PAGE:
Beliefs Culture Jana Riess: Flunking Sainthood Opinion

Is the National Day of Prayer still relevant?

Jared Brock, author of "A Year of Living Prayerfully"
Jared Brock, author of "A Year of Living Prayerfully"

Jared Brock, author of “A Year of Living Prayerfully”

Today, millions of Americans across the nation will bow their heads in prayer for their country. Having a National Day of Prayer is a tradition that dates back to 1775, and every president since Truman has signed an annual proclamation calling citizens to “turn to God in prayer and meditation.”

But does prayer work?

Is anyone listening?

What, exactly, is prayer?

There are over seven billion people on this planet, and almost every single one of us has prayed at some point in our life — yet prayer remains a huge mystery.

I hadn’t always had a crappy prayer life. When I was in high school, I experienced all sorts of crazy things because of prayer. It all started when our Christian lunch group was kicked out of the school. We went down to the principal’s office to see why, and she told us that religious groups could no longer meet inside. Except the Muslims, Jews, and Buddhists.

So basically, no more Christians inside.

Long story short, some of the parents took the school board to court, and won. We got a free pizza party as an apology, but not before we endured a long winter of meeting outside in the snow. The Salvation Army supplied us with blankets and hot chocolate, and we were on TV and in the local newspaper.

And a crazy thing happened.

Teenagers saw us shivering in the cold – praying for revival – and started to stop in. Pretty soon, dozens of students were embarking on a faith journey. There was a stretch of a few months where someone was being converted every single week. Some of them are church ministers today.

But alas – I grew up, got married, got a job. Life happened, and I forgot about prayer.

Then my wife Michelle and I visited the red light districts of Amsterdam.

We run a charity to fight human trafficking, and we were filming a documentary undercover.  On our first night in Amsterdam, we visited De Wallen, the most famous of the city’s three red-light districts.

The sex behind the district’s closed doors is completely divorced from any ideas we might have about romantic love. After a night in De Wallen, women are left tending to their bruises. It’s the furthest thing I know from the Cinderella story.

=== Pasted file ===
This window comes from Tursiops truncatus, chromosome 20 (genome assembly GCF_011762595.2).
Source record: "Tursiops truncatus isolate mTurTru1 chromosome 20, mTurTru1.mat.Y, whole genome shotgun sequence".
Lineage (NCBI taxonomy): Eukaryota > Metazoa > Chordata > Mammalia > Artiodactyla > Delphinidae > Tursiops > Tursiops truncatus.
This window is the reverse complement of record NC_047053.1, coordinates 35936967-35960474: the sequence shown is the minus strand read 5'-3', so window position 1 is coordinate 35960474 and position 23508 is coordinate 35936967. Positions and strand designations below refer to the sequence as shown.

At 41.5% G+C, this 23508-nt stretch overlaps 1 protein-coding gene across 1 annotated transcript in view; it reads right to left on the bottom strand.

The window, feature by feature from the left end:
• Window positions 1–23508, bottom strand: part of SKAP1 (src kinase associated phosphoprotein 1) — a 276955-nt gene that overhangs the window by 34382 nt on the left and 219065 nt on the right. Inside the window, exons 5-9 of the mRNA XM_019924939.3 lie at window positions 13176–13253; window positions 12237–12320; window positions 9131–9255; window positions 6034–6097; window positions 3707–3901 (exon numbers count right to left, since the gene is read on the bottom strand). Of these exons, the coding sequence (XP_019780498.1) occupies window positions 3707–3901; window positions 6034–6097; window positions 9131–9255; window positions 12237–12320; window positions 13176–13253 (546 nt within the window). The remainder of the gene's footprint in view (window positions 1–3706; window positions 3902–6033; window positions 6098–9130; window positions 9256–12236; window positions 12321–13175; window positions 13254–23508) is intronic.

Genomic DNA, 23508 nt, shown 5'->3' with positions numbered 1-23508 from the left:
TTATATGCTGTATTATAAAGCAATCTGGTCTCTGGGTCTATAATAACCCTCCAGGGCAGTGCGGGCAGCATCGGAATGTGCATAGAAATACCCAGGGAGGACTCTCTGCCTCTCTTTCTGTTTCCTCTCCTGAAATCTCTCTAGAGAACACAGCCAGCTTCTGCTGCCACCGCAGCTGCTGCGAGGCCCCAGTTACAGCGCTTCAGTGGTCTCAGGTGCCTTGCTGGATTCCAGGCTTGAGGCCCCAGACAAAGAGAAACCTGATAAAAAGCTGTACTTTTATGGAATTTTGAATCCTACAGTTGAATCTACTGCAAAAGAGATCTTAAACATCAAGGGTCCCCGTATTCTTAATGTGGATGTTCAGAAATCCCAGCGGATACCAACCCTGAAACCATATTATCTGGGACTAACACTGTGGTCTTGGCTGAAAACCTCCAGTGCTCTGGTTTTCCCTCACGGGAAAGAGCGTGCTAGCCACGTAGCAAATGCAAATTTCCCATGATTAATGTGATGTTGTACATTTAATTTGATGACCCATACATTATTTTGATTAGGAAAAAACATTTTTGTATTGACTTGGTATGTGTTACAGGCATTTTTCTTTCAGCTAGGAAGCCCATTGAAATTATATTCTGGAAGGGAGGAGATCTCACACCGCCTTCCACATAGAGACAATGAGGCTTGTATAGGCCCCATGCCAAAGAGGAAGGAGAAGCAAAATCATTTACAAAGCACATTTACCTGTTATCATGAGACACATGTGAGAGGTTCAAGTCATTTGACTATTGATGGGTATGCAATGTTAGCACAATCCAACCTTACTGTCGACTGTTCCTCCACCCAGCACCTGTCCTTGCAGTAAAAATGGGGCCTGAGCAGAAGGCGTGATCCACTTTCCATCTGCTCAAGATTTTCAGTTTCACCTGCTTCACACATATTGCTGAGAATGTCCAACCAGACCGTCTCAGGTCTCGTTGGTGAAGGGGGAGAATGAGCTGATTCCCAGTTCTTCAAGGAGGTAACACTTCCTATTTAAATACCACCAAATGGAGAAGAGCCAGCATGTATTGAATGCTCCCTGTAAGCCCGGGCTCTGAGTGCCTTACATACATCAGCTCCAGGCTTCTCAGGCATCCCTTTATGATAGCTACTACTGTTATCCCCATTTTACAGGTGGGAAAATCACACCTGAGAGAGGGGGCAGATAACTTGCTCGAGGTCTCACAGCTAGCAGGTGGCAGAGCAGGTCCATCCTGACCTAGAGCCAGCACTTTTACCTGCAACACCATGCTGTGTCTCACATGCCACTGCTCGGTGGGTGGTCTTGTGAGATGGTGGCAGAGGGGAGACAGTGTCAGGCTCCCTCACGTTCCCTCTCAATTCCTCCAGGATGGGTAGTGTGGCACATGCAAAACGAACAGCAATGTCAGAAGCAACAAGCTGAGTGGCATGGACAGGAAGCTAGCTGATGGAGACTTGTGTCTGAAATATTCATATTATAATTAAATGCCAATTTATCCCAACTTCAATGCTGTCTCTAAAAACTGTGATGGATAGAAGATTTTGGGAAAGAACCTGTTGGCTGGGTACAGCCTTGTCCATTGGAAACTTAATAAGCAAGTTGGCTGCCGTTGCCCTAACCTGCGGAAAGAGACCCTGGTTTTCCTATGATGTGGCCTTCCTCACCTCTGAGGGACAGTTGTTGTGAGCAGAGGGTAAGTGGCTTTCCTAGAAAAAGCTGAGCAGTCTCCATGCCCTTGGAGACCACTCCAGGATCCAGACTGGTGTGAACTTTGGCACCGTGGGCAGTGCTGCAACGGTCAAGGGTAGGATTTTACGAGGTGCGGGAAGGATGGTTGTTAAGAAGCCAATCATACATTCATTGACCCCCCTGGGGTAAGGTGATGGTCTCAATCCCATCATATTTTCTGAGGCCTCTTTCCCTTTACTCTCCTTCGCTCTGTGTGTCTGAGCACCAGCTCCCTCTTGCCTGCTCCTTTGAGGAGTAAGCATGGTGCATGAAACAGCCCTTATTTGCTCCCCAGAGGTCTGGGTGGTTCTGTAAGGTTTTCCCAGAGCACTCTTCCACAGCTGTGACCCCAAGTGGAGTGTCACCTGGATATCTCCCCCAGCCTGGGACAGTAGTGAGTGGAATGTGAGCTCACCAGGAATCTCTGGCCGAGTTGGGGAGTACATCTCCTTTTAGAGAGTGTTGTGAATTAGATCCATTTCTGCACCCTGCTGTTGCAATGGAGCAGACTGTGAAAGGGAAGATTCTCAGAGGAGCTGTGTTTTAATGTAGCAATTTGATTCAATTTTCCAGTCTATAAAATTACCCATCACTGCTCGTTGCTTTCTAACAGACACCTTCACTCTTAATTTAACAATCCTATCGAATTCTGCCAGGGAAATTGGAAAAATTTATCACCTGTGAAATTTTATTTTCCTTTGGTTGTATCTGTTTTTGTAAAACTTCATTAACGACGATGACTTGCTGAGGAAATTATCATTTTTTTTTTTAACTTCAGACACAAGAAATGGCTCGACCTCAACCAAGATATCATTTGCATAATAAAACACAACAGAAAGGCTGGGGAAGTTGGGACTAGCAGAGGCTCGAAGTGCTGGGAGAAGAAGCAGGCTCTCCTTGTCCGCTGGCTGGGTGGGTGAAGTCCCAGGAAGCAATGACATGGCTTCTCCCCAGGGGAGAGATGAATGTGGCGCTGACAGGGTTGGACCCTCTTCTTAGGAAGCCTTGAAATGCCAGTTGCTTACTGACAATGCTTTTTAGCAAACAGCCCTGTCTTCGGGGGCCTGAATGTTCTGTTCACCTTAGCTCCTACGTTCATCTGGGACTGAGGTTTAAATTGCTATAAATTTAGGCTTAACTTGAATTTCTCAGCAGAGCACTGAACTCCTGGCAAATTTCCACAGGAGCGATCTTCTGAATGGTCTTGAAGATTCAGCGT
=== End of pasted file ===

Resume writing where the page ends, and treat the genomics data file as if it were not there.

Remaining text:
In the middle of the red-light district stands the oldest building in Amsterdam—an eight-hundred-year-old church. In the shadow of the belfry, men rent bodies. Every hour on the hour, men abuse women to the soundtrack of church bells.

As I stood in the middle of this scene, I was completely overwhelmed. “God,” I said, “You need to end this. We need to end this. I need power in prayer.”

Year of Living PrayerfullySo I traveled 37,000 miles around the globe on a modern-day pilgrimage. I danced with rabbis, visited monks, walked on coals, toured North Korea, gained an audience with the Pope, ate lunch at the Vatican, and learned a world of prayer lessons across the Judeo-Christian faith tradition.

I wanted to see how the rest of my faith family prays, including some of the weird uncles and cousins. My journey certainly took me to some interesting places – including a prayer mountain at the world’s largest church, a firewalking guru convention, and even a visit to Westboro Baptist Church.

Though a constitutional challenge against the National Day of Prayer was thrown out in 2011, many Americans now wonder if prayer has simply lost its relevance in an age of science and reason. It’s understandable – people in my generation are skeptical about prayer. We see a world in desperate need, but don’t see how many religious activities are helping.

Many people think that God is like Santa Claus – I know I did. We treat God like a spiritual slot machine that gives us what we want, when we want it. I think we’ve missed the point of prayer. Prayer is about relationship – as we spend time with God in prayer for others, we’re compelled to do something on their behalf.

Prayer becomes life’s greatest work.

 

Jared Brock is the co-founder of Hope for the Sold and the author of A Year of Living Prayerfully.

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Jared Brock

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